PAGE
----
Ensuring accuracy was a top priority, as was making the book readable, relevant and clear. Arguably the most time consuming part of writing was providing the applications of each equation to clinical practice. However, this, apart from having all the equations necessary for the examinations in one place, is what we feel that the USP of our book is. Knowing the equations is one thing; understanding them and being able to derive them another. Being able to apply the equations to medical and anaesthetic practice is vital in order to negotiate the examinations, particular the oral ones, and also arguably to stay sane whilst revising and questioning the need to learn and memorise some rather obtuse concepts.

Once the text was prepared and bounced between us until we were happy with it, we sent it to Cambridge University Press for proof-reading and type-setting. It was fascinating to be involved in these processes and again, an eye for detail was mandatory. We also had our non-anaesthetist partners look over it which was invaluable.

At last the text was ready and we waited in anticipation for the final product: it was a great feeling of satisfaction when it fell through the letterbox and made all the hard work worthwhile.


Whilst neither of us were deluded enough to think that writing a book would be easy, one should certainly not underestimate the amount of time, effort and sacrifice required. Writing, reading, editing and re-revising comments was somewhat time consuming, especially alongside a PhD (Ned), and HEMS & NHS England Fellowship (Marc).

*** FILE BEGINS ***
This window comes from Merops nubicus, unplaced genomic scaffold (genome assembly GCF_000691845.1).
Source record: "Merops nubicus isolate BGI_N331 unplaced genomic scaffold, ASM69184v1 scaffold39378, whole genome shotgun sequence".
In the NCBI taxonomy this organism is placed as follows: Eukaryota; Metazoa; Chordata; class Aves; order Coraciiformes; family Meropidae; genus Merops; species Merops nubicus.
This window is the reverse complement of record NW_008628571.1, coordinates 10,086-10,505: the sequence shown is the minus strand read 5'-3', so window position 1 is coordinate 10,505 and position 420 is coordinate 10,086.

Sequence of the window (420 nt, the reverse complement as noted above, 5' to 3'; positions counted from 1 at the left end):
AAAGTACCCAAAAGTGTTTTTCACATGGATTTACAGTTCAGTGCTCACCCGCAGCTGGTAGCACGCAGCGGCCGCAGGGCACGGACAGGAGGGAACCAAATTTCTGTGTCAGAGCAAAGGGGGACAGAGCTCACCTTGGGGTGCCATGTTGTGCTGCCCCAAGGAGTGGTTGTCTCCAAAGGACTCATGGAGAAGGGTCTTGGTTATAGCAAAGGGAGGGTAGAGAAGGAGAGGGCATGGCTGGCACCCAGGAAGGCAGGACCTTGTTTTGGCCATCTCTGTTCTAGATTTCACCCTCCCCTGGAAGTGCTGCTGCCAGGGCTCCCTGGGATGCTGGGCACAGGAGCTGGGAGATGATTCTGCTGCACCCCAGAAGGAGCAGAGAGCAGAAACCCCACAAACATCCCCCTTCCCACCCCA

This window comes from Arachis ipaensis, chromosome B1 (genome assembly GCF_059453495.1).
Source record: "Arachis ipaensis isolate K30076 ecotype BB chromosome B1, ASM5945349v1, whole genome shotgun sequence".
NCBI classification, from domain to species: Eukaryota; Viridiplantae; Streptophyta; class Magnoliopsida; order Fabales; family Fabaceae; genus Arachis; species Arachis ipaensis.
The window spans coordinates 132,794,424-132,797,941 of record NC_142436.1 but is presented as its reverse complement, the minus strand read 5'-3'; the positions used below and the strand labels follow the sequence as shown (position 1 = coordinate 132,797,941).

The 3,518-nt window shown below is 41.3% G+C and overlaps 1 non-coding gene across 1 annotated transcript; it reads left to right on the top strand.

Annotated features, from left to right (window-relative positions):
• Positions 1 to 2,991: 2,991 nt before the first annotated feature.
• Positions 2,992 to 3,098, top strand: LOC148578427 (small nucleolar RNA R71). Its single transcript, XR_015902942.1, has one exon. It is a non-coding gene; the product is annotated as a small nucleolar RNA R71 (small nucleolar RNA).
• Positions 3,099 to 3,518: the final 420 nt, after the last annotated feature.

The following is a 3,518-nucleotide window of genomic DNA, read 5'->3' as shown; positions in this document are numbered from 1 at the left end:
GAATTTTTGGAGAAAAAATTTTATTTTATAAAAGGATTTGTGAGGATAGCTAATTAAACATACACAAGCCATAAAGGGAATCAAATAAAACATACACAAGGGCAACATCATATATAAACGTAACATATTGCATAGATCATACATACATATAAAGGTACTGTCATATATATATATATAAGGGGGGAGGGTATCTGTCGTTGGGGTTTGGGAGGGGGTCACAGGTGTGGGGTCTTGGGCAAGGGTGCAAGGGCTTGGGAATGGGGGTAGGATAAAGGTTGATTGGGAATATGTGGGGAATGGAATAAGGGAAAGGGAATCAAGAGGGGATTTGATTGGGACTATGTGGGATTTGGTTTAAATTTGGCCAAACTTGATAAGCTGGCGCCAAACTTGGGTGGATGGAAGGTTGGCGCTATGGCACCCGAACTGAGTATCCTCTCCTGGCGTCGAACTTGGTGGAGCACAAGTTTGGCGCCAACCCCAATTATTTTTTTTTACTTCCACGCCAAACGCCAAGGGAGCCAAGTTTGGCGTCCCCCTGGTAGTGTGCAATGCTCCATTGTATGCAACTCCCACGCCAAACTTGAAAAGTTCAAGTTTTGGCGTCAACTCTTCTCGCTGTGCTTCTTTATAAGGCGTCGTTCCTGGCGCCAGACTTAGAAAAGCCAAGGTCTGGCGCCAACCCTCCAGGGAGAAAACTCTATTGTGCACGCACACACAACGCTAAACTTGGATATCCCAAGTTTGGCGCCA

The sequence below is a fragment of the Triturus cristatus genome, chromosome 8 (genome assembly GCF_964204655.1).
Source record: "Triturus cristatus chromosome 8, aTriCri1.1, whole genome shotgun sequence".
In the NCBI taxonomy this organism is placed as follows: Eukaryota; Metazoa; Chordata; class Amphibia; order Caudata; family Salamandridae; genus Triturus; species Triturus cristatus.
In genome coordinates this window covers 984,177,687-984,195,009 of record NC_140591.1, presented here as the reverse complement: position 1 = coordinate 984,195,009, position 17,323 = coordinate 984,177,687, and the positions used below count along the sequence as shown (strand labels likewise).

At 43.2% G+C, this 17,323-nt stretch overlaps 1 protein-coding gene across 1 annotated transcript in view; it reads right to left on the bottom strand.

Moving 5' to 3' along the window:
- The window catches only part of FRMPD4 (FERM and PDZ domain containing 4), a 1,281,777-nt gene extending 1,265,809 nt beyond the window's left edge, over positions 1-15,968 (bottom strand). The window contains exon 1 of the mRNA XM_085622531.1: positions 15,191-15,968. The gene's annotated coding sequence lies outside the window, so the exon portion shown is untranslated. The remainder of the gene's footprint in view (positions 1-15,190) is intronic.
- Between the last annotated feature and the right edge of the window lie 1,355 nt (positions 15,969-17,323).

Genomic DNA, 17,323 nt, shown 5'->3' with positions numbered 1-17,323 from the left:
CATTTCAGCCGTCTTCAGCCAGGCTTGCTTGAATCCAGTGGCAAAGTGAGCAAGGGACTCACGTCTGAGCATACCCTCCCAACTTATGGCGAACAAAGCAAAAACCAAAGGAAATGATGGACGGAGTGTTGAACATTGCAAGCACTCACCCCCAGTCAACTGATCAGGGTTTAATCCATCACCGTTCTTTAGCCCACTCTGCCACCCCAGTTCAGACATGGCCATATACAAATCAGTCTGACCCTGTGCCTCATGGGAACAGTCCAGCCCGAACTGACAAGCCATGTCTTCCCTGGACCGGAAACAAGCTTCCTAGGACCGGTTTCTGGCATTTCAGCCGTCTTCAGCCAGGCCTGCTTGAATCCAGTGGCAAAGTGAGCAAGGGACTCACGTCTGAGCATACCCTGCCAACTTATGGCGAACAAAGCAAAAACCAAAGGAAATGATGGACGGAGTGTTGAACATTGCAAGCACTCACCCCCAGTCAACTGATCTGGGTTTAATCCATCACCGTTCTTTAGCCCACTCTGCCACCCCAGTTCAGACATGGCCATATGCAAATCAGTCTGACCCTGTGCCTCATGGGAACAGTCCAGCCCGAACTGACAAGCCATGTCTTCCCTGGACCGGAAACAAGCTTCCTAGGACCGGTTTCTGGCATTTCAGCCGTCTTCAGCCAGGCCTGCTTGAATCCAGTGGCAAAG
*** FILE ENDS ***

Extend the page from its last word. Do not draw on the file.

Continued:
Moving forwards, we eagerly await peoples’ feedback. Undoubtedly as medicine and anaesthetics progresses, there will be corrections and clarifications required in future editions. We very much hope that readers will enjoy it and find it useful and we would welcome any comments and feedback.

In the book, we have tried hard, and hopefully succeeded in the majority of cases to tick all the boxes which will give readers a head start, whether they are preparing for the examinations themselves, helping others to do so, or even, dare we say it, examining!

Top tips amassed from 18 months of toil…

  1. Know your audience and write for them, not you.
  2. Choose a mentor that you trust and can reply on.
  3. Know your market and spot the gaps. They may be very obvious such that one assumes someone else has already filled them.
  4. Don’t underestimate the amount of work involved, and ensure that your nearest and dearest are supportive of your project!
  5. Detail, detail, detail…edit, edit, edit.

Dr Marc Wittenberg and Dr Edward Gilbert-Kawai are co-authors of Essential Equations for Anaesthesia (out now).

Essential Equations for Anaesthesia



Designing a cover for your book

Our marketing and editorial teams explain how Cambridge Medicine covers are designed, how and when authors and editors should contribute to this process, and what we think makes a particularly good front cover.

What makes a good cover